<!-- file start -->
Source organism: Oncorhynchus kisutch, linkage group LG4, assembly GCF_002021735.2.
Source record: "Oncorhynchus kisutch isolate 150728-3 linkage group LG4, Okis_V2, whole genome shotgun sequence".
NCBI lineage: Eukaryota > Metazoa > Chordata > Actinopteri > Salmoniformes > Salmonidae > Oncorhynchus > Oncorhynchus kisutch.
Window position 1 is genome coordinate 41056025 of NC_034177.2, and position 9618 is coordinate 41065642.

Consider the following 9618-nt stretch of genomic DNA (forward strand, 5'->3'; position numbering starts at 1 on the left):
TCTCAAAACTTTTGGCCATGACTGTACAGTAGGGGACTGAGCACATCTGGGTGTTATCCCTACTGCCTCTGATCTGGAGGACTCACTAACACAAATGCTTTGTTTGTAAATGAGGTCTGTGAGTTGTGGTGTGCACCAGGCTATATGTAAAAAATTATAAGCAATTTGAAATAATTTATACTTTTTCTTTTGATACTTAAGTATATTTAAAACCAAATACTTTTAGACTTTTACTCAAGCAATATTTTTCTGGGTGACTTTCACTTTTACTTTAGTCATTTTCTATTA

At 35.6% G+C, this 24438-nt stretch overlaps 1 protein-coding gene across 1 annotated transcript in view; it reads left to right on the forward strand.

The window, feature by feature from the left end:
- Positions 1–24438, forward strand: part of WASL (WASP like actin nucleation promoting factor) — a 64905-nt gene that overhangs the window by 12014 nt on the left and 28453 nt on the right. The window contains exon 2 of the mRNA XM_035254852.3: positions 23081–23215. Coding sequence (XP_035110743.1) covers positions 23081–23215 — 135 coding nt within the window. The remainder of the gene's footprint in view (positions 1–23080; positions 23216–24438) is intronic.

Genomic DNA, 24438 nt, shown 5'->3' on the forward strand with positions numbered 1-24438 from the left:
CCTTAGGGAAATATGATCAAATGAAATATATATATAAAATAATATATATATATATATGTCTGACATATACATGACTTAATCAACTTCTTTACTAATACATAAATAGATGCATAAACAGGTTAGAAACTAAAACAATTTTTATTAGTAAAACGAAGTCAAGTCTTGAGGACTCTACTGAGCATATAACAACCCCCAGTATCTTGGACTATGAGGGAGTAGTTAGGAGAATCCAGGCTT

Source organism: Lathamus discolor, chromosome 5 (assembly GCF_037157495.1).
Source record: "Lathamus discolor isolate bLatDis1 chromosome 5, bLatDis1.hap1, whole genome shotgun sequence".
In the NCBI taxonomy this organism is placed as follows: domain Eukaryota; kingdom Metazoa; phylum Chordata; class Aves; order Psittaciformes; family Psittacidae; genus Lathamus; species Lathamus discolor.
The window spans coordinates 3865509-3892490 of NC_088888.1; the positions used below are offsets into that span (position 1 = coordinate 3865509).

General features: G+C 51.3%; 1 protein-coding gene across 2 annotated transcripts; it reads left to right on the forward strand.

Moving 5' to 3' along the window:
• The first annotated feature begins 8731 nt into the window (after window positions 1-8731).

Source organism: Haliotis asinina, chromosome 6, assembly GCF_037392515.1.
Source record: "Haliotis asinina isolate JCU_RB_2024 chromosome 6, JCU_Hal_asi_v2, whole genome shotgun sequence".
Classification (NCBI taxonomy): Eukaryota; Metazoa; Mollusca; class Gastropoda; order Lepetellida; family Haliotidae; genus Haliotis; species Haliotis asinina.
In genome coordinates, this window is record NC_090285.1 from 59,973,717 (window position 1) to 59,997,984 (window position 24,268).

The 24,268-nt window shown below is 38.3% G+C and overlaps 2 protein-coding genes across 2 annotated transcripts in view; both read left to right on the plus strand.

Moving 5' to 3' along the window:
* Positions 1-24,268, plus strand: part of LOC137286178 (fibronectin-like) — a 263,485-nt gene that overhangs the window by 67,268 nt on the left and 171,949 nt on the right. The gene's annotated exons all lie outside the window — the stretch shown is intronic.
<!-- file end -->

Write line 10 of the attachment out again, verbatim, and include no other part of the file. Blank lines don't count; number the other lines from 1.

Genomic DNA, 24438 nt, shown 5'->3' on the forward strand with positions numbered 1-24438 from the left: